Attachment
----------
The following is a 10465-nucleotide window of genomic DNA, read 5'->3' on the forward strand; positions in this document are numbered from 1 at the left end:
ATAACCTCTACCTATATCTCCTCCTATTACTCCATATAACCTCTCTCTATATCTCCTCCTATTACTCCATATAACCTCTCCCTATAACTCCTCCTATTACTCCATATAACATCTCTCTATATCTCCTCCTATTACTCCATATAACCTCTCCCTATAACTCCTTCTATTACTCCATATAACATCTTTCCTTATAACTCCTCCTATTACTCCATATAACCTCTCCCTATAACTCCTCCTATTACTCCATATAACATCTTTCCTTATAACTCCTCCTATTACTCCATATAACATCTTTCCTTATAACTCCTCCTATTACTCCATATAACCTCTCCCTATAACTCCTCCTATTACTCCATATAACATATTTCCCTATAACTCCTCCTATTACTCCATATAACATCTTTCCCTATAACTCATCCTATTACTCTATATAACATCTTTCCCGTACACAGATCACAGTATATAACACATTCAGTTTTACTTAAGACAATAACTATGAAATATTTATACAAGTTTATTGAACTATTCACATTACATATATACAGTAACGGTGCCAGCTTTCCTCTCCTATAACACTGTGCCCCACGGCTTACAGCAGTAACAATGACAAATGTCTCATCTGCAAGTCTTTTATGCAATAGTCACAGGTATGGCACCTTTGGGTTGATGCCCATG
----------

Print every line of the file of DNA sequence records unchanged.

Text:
The following is a 10465-nucleotide window of genomic DNA, read 5'->3' on the forward strand; positions in this document are numbered from 1 at the left end:
ATAACCTCTACCTATATCTCCTCCTATTACTCCATATAACCTCTCTCTATATCTCCTCCTATTACTCCATATAACCTCTCCCTATAACTCCTCCTATTACTCCATATAACATCTCTCTATATCTCCTCCTATTACTCCATATAACCTCTCCCTATAACTCCTTCTATTACTCCATATAACATCTTTCCTTATAACTCCTCCTATTACTCCATATAACCTCTCCCTATAACTCCTCCTATTACTCCATATAACATCTTTCCTTATAACTCCTCCTATTACTCCATATAACATCTTTCCTTATAACTCCTCCTATTACTCCATATAACCTCTCCCTATAACTCCTCCTATTACTCCATATAACATATTTCCCTATAACTCCTCCTATTACTCCATATAACATCTTTCCCTATAACTCATCCTATTACTCTATATAACATCTTTCCCGTACACAGATCACAGTATATAACACATTCAGTTTTACTTAAGACAATAACTATGAAATATTTATACAAGTTTATTGAACTATTCACATTACATATATACAGTAACGGTGCCAGCTTTCCTCTCCTATAACACTGTGCCCCACGGCTTACAGCAGTAACAATGACAAATGTCTCATCTGCAAGTCTTTTATGCAATAGTCACAGGTATGGCACCTTTGGGTTGATGCCCATG